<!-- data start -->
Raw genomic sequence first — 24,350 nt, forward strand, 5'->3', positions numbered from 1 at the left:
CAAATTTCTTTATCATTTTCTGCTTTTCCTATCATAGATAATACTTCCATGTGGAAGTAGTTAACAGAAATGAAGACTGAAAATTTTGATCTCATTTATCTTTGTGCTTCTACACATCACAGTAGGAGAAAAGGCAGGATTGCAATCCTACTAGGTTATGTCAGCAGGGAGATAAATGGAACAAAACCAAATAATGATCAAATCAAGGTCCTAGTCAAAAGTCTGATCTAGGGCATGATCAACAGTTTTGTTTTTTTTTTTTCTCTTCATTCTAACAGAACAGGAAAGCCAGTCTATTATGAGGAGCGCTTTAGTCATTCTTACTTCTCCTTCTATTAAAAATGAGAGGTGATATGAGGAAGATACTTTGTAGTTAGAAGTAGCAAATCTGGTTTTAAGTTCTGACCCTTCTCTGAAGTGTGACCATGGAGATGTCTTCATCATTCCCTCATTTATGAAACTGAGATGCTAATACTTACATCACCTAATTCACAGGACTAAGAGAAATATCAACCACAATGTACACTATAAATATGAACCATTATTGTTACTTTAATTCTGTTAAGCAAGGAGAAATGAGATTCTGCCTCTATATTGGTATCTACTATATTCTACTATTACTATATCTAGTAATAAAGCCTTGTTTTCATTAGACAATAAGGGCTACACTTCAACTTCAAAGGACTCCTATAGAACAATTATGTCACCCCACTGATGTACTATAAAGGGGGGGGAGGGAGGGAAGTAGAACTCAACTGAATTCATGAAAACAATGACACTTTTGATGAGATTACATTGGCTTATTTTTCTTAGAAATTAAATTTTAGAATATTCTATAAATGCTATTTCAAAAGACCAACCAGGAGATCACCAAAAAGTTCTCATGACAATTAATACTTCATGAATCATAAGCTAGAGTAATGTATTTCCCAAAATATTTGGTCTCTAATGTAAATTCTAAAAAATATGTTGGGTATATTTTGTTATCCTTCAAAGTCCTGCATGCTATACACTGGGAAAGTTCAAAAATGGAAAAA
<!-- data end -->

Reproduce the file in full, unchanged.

Raw genomic sequence first — 24,350 nt, forward strand, 5'->3', positions numbered from 1 at the left:
CAAATTTCTTTATCATTTTCTGCTTTTCCTATCATAGATAATACTTCCATGTGGAAGTAGTTAACAGAAATGAAGACTGAAAATTTTGATCTCATTTATCTTTGTGCTTCTACACATCACAGTAGGAGAAAAGGCAGGATTGCAATCCTACTAGGTTATGTCAGCAGGGAGATAAATGGAACAAAACCAAATAATGATCAAATCAAGGTCCTAGTCAAAAGTCTGATCTAGGGCATGATCAACAGTTTTGTTTTTTTTTTTTCTCTTCATTCTAACAGAACAGGAAAGCCAGTCTATTATGAGGAGCGCTTTAGTCATTCTTACTTCTCCTTCTATTAAAAATGAGAGGTGATATGAGGAAGATACTTTGTAGTTAGAAGTAGCAAATCTGGTTTTAAGTTCTGACCCTTCTCTGAAGTGTGACCATGGAGATGTCTTCATCATTCCCTCATTTATGAAACTGAGATGCTAATACTTACATCACCTAATTCACAGGACTAAGAGAAATATCAACCACAATGTACACTATAAATATGAACCATTATTGTTACTTTAATTCTGTTAAGCAAGGAGAAATGAGATTCTGCCTCTATATTGGTATCTACTATATTCTACTATTACTATATCTAGTAATAAAGCCTTGTTTTCATTAGACAATAAGGGCTACACTTCAACTTCAAAGGACTCCTATAGAACAATTATGTCACCCCACTGATGTACTATAAAGGGGGGGGAGGGAGGGAAGTAGAACTCAACTGAATTCATGAAAACAATGACACTTTTGATGAGATTACATTGGCTTATTTTTCTTAGAAATTAAATTTTAGAATATTCTATAAATGCTATTTCAAAAGACCAACCAGGAGATCACCAAAAAGTTCTCATGACAATTAATACTTCATGAATCATAAGCTAGAGTAATGTATTTCCCAAAATATTTGGTCTCTAATGTAAATTCTAAAAAATATGTTGGGTATATTTTGTTATCCTTCAAAGTCCTGCATGCTATACACTGGGAAAGTTCAAAAATGGAAAAA